Ergonomics is here used in the restricted sense of the adaptation of humans for the workplace and the adaptation of work equipment for humans, primarily for the purpose of comfort, productivity and safety.
F. M. Alexander criticised the concept of a ‘correct type of chair’ in MSI:
And I may note in this connection that I am continually being asked, both by friends and unknown correspondents, for my opinion concerning the correct type of chair, stool, desk or table to be used in order to prevent the bad habits which these pieces of furniture are supposed to have caused in schools. In my replies I have tried to demonstrate that the problem is being attacked from the wrong standpoint.
. . . Suppose, for example, that there is an ideal chair, some wonderful arrangement of perfect angles, hollows and supports that will almost magically rectify or prevent every fault in the child’s physical mechanism. Suppose further that the child ﬁnds great ease and repose when seated in this ideal chair. How, then, can he avoid suffering the tortures of all that is uncomfortable when he rides in the cars, or sits down in his own home, or visits a friend, or goes for a picnic on the river or in the woods? I see nothing else for it; when that ideal chair has been found, our child will have to carry it about with him wherever he goes.
In the second place, how is it possible for this ideal chair to be miraculously adaptable to every age and type of child? Are we to treat children as plastic lumps of clay to be ﬁtted to the model insisted upon by the lines of our ideal chair; or are we to study and measure each individual and have a chair built to his measure, once a year, say, until he is adult?
No, what we need to do is not to educate our school furniture, but to educate our children.
(Although coined in polish in 1857 ergonomics did not enter the English language until 1949 and so it is unlikely that Alexander would have known the term beforehand.)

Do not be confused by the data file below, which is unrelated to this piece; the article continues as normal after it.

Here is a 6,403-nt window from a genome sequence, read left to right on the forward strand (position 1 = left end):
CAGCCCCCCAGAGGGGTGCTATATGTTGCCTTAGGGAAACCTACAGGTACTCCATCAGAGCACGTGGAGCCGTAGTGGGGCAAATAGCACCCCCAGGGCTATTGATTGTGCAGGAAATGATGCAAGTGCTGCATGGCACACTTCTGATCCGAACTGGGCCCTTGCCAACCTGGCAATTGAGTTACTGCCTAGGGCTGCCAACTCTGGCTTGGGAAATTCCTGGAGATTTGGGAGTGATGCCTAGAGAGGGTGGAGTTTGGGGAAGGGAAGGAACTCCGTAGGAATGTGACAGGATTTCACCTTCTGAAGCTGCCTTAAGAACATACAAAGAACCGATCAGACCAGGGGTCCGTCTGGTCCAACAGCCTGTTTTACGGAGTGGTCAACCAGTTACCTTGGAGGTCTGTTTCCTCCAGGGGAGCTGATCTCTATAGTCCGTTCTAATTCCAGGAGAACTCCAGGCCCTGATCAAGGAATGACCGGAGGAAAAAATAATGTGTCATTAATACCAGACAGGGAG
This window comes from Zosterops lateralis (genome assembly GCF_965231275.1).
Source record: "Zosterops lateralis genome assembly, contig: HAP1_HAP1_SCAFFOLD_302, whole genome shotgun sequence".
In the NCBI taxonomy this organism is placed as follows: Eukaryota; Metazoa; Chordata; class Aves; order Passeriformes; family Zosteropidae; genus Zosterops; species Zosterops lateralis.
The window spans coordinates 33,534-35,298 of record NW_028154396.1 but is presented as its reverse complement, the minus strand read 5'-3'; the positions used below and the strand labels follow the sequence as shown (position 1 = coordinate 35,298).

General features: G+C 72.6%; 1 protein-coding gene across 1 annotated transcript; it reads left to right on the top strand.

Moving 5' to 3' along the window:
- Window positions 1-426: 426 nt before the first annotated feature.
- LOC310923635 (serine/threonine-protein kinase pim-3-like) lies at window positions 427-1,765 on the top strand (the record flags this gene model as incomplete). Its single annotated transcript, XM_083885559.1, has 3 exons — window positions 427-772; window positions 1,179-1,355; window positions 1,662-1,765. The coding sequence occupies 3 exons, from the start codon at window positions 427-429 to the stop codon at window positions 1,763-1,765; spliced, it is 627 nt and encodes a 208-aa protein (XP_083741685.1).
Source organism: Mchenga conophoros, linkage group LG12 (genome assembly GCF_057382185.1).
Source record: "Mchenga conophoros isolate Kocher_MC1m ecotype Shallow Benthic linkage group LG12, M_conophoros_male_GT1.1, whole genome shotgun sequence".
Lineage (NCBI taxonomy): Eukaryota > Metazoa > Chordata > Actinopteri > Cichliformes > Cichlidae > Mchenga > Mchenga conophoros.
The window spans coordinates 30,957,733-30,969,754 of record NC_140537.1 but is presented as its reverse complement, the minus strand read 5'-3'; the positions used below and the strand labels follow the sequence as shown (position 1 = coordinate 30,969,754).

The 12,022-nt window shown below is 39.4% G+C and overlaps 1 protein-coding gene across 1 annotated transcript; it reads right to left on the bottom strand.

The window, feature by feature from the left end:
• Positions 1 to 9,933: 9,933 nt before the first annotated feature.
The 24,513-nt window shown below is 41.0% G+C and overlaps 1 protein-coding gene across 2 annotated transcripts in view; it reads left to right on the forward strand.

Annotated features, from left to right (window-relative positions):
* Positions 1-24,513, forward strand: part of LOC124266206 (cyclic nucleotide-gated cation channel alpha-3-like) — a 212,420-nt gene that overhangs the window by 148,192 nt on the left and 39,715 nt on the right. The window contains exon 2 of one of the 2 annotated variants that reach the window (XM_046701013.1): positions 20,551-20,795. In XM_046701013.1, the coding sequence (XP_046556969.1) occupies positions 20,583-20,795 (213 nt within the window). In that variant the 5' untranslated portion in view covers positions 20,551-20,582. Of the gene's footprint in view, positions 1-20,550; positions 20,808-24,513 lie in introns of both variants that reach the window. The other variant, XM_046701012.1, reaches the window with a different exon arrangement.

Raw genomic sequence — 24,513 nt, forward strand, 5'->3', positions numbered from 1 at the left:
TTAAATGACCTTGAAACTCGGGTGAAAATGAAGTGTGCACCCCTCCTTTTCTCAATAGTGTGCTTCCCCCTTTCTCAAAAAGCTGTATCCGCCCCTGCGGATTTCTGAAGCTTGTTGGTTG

The Chair – Rethinking Culture, Body, and Design by Galen Cranz covers the history of the chair, the faulty thinking behind many ergonomic designs and questions the cultural assumption that chair sitting is natural and that a perfect design is possible.
How to Sit Your Body at Work by Ann Rodiger is subtitled ‘A guide to sitting at your workstation based on the Alexander Technique’.
‘Two professions: ergonomics and the Alexander Technique’ by Marian Goldberg and Joyce Stenstrom is an interview on how ergonomics relates to the Alexander Technique as a field of study and as a profession. It was also published in two parts as ‘Working out: Ergonomics and the Alexander Technique’, and ‘Working out 2: Ergonomics and the Alexander Technique’.
‘Missing the points’ by Christine Ackers is a critique of designer chairs, specifically and generally, for being uncomfortable, if not impossible to sit in.
‘Sit happens’ by Christine Ackers considers our anatomy, chair design and the importance of the Alexander Technique, not chairs, for sitting.
‘The chair is where the body meets the environment’ by Galen Cranz on the many considerations for designing a chair for people applying the Alexander Technique, and hence how the Technique can inform chair design.
‘BEAT: Ergonomics with Alexander’ by Babette Markus reports on teaching ergonomics and Alexander Technique, B.E.A.T. standing for ‘Bio-Ergonomics/Alexander Technique’.
‘Design for good use’ by Robin Simmons on basic observations for a chair for the desk, five things to avoid in a chair, and five things to look for.
Chairs in schools
‘Helping to prevent poor use in schools’ by Richard Brennan reports on a pilot study in Ireland where 19 ten-year old school children were provided with a sitting wedge (forward tilt as opposed to the school chair which had a backward tilt), and how they were sitting better than a control group eight months later.
‘School chairs are just about to get a lot worse’ by Richard Brennan on the importance of good chairs for children and the potential damage to children in increasing the backward tilt from 5 to 10 degrees.
‘Can the seated posture of children be improved by a wedge-shape cushion?’ by Mary Murphy, Jan van Haaren, Richard Brennan, Kathy Diviney and Sean Leonard.
‘Further thoughts on chair design for schools and offices’ by Robin Simmons discusses sitting for children in schools and for adults at a desk.
See also Work, Education, RSI, and under individual professions, especially those involving sitting.